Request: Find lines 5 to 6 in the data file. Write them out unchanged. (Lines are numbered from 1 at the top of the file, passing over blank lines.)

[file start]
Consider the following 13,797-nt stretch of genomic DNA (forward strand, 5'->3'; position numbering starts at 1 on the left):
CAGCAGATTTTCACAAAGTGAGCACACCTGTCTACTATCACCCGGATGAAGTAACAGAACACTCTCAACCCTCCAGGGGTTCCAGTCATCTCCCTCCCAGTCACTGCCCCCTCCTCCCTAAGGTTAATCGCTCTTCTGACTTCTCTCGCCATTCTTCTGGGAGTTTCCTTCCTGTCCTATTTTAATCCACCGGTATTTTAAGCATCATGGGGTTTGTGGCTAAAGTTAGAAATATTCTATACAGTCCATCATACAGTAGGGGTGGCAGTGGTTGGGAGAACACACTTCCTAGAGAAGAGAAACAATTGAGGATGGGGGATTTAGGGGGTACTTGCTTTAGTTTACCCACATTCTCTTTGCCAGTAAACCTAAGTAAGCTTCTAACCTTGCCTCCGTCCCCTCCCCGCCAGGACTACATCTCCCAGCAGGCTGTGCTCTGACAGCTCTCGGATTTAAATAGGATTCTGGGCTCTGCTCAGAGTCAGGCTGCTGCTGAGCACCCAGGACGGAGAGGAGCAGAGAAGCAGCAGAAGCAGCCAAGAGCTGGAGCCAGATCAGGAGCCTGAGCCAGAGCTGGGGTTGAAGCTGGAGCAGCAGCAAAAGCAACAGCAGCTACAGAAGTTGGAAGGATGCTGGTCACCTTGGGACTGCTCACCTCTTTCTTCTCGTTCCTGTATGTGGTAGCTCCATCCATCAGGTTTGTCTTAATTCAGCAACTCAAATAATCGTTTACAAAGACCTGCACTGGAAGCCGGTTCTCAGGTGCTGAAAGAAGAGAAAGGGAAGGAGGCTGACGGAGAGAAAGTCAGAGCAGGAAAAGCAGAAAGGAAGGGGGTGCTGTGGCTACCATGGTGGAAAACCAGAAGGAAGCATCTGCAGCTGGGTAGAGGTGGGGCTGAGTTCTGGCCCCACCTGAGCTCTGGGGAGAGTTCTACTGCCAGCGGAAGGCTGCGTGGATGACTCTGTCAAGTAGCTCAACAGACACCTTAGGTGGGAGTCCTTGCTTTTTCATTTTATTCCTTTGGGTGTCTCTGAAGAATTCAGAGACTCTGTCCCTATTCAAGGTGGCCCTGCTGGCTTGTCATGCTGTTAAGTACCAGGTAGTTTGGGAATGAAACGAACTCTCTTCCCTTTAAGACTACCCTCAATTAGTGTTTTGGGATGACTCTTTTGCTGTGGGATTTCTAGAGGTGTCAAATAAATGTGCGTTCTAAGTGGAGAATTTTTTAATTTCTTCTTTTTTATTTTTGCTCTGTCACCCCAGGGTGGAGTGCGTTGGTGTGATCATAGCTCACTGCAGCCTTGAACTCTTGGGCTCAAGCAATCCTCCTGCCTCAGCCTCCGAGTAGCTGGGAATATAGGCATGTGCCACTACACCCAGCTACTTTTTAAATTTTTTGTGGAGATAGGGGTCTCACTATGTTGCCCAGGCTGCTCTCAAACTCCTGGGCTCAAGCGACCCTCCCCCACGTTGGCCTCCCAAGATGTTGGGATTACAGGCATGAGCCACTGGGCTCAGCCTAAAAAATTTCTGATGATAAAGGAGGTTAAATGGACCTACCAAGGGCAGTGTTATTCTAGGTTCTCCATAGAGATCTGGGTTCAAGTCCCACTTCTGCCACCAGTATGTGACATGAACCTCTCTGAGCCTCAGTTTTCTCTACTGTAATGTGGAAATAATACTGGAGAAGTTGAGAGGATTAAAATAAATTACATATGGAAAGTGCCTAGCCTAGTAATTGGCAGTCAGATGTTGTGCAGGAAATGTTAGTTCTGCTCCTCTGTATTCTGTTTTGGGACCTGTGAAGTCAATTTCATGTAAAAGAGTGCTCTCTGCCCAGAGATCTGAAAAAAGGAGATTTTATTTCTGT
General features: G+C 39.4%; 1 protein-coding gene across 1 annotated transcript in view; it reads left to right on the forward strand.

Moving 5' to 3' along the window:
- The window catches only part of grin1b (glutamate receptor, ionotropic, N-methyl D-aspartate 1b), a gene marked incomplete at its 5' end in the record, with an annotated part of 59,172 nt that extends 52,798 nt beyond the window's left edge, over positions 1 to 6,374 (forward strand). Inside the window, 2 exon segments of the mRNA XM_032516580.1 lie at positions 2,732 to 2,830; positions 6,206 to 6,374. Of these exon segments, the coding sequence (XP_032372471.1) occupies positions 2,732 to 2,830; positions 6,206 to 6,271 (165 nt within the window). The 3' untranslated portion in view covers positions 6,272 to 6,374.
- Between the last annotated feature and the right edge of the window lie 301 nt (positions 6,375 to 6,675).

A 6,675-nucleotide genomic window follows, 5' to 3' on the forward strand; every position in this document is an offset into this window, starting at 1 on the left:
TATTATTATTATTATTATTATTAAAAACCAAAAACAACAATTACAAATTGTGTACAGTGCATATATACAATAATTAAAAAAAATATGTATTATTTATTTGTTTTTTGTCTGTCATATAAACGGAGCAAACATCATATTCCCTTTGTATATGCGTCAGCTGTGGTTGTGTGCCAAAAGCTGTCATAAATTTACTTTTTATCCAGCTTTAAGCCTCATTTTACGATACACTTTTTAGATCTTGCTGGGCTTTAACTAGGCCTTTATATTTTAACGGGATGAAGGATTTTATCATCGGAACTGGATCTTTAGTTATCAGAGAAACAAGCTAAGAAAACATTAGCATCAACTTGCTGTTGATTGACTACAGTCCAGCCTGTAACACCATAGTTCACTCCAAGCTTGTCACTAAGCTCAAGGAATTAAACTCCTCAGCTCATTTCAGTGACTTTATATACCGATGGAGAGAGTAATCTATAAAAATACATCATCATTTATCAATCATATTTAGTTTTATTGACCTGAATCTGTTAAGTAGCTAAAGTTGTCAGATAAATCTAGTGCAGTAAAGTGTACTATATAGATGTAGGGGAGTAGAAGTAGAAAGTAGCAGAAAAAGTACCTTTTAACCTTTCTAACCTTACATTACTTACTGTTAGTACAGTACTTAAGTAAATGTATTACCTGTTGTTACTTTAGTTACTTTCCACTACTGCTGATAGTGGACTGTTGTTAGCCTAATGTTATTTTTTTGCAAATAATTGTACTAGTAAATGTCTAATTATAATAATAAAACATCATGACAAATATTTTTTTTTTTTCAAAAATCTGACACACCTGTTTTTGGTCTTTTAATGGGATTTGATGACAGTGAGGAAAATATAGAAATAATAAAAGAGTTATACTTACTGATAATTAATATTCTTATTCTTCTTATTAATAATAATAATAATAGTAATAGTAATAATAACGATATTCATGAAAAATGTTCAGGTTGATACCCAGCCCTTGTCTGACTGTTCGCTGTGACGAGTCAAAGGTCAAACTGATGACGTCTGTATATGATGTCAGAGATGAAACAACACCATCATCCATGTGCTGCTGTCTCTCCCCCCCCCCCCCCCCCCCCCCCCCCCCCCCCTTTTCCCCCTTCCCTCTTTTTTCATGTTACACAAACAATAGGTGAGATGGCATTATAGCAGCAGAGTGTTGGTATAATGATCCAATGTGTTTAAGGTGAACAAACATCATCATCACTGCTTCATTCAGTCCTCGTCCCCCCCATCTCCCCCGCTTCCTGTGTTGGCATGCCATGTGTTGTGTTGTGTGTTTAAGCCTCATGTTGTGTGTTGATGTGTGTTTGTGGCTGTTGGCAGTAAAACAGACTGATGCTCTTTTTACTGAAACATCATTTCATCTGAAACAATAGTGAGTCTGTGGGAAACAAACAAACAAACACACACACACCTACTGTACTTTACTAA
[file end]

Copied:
- The window catches only part of grin1b (glutamate receptor, ionotropic, N-methyl D-aspartate 1b), a gene marked incomplete at its 5' end in the record, with an annotated part of 59,172 nt that extends 52,798 nt beyond the window's left edge, over positions 1 to 6,374 (forward strand). Inside the window, 2 exon segments of the mRNA XM_032516580.1 lie at positions 2,732 to 2,830; positions 6,206 to 6,374. Of these exon segments, the coding sequence (XP_032372471.1) occupies positions 2,732 to 2,830; positions 6,206 to 6,271 (165 nt within the window). The 3' untranslated portion in view covers positions 6,272 to 6,374.
- Between the last annotated feature and the right edge of the window lie 301 nt (positions 6,375 to 6,675).